Trout Spots

SUGAR CREEK by Scott Wilson

    Sugar Creek is one of the larger waterways located in Venango County.  It's headwaters begin near the village of Townville in Crawford County.  From there, Sugar Creek flows south through a mostly wooded area to the village of Fauncetown.  This section of stream is narrow, with many areas only a few feet wide.  Terrill Road is the first stop where the Pennsylvania Fish & Boat Commission stocks trout in the spring.  From Terrill Road, north, most of the trout that you will encounter will be wild brook and brown trout.

    South of Fauncetown, Sugar Creek flows through farmland which is broken up by a few wooded areas.  Sugar begins picking up water from State Game Lands #69 and the East Branch of Sugar Creek (Crawford Co.).  The East Branch of Sugar Creek in Crawford County is classified as a Class A wild trout stream by the PAF&BC.  As Sugar Creek picks up volume from these streams, it begins to widen to an average of ten to twenty feet.  Some areas are very brushy making it very difficult to work a flyrod.

    Once Sugar Creek flows south of State Route 27, the stream will average twenty to twenty-five feet.  Just north of Williams Road, Sugar picks up the West Branch of Sugar Creek, which also begins on SGL #69. Sugar continues running south to the village of Bradleytown.  A small no-name stream flows into Sugar Creek at the bridge in Bradleytown.  If you walk a ways up this stream, you will eventually encounter many small brookies.  Although most of these fish are less than five inches, you will hook a few fish over that mark.

    From Bradleytown to Cooperstown, Sugar Creek averages twenty-five to thirty feet wide.  This stretch is not as accessable as some other areas of the stream.  This makes for a good place to catch some nice hold-over browns and an occasional wild fish.  At the village of Cooperstown, Sugar picks up the largest stream on it's southward journey.  The East Branch of Sugar Creek (Venango Co.) meets Sugar just north of Cooperstown.  The East Branch watershed also includes Little Sugar Creek and Prather Creek.  All of these streams are excellent for trout fishing.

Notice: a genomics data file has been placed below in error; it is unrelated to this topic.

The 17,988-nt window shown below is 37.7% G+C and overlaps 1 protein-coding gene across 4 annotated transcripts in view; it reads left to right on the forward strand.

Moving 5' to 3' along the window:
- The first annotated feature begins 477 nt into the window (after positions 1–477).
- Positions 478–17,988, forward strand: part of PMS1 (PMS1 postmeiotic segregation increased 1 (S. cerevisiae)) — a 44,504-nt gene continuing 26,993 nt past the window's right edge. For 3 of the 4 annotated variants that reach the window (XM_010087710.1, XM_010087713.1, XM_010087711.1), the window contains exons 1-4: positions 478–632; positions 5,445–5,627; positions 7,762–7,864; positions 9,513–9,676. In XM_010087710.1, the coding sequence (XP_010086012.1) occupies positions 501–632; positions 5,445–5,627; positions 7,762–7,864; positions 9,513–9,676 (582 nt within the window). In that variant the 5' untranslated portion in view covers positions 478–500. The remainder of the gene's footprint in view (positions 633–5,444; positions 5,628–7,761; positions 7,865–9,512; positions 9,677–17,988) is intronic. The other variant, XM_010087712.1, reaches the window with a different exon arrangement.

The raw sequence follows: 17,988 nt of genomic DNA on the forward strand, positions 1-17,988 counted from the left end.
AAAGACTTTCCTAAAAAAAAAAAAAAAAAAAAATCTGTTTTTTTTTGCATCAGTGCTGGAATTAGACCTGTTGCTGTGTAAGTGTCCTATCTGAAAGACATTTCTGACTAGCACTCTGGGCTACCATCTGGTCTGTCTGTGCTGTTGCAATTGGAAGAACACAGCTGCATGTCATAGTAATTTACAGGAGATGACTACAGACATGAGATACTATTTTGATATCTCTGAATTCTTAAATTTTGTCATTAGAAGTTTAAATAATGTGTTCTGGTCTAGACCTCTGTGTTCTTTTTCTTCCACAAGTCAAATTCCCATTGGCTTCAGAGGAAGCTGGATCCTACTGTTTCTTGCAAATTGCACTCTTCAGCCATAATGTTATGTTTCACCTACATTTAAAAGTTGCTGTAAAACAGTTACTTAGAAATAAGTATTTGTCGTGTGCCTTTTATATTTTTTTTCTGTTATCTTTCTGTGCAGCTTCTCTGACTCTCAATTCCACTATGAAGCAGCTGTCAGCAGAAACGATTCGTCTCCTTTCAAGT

After Sugar picks up the East Branch watreshed,  it widens to about to about fifty feet but, not for long.  Lake Creek joins in the village of Cooperstown.  Lake Creek flows out of Sugar Lake in Crawford County.  Although Lake Creek is a warmwater stream below the lake, it does pick up many spring runs and seeps that cool it down.  If you are very patient and don't mind catching some creek chubs and bluegills, you will eventually be rewarded with some trout.  Some of these fish could be over the twenty inch mark!

    After flowing through Cooperstown, Sugar Creek will average fifty to sixty feet wide.  Sugar also begins to flow through some more wooded areas which help to cool it back down a bit.  Because of flooding, Sugar Creek will change year to year.  A large pool that is there one year may only be a shallow riffle the next.

    Just south of U.S. Rte. 322, Sugar picks up one of the last major water sources.  Worden Run is a smaill stream with good numbers of brook and brown trout in it.  Most of this stream is posted however.  Sugar Creek then flows through the village of Sugarcreek.  At this point, Sugar flows into French Creek.

    Although anytime can be a good time to fish in Sugar Creek, spring and early summer is the most productive.  There are many decent hatches with the biggest being the Grannom Caddis.  The Grannom's come off around the end of April and into the first couple of days of May.  Other good hatches are March Browns, Hendrickson's, Alderflies and Little Brown Stoneflies.  The fall can be a good time of the year also.  The browns will become active with spawning and will chase large streamers like Black Wooly Buggers and large nymphs.  Also, there are a few Autumn Sedges that will bring trout to the surface on occasion.

    Trout are stocked from Terrill Road south to the village of Sugarcreek.  Fishing pressure is very high for the first couple of weeks and then dies off.  After that,  you can, and will, get into some very good fishing on the "Sweetest Stream" in Venango County.